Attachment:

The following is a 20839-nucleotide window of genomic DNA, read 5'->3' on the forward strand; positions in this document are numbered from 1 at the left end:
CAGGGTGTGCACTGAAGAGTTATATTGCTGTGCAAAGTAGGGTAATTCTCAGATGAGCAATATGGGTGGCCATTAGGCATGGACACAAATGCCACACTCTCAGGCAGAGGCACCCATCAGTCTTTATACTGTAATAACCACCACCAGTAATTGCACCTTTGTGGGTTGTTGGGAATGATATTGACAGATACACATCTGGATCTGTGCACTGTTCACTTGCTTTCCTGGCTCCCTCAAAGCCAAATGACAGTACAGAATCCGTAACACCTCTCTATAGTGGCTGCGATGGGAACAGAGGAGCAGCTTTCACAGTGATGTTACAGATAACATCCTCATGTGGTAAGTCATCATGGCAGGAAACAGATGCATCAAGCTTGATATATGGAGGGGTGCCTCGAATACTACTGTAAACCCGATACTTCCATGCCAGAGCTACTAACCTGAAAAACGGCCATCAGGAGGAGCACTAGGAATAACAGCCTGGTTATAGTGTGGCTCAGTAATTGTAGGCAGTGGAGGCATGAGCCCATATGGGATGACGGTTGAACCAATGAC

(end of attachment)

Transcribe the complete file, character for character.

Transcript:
The following is a 20839-nucleotide window of genomic DNA, read 5'->3' on the forward strand; positions in this document are numbered from 1 at the left end:
CAGGGTGTGCACTGAAGAGTTATATTGCTGTGCAAAGTAGGGTAATTCTCAGATGAGCAATATGGGTGGCCATTAGGCATGGACACAAATGCCACACTCTCAGGCAGAGGCACCCATCAGTCTTTATACTGTAATAACCACCACCAGTAATTGCACCTTTGTGGGTTGTTGGGAATGATATTGACAGATACACATCTGGATCTGTGCACTGTTCACTTGCTTTCCTGGCTCCCTCAAAGCCAAATGACAGTACAGAATCCGTAACACCTCTCTATAGTGGCTGCGATGGGAACAGAGGAGCAGCTTTCACAGTGATGTTACAGATAACATCCTCATGTGGTAAGTCATCATGGCAGGAAACAGATGCATCAAGCTTGATATATGGAGGGGTGCCTCGAATACTACTGTAAACCCGATACTTCCATGCCAGAGCTACTAACCTGAAAAACGGCCATCAGGAGGAGCACTAGGAATAACAGCCTGGTTATAGTGTGGCTCAGTAATTGTAGGCAGTGGAGGCATGAGCCCATATGGGATGACGGTTGAACCAATGAC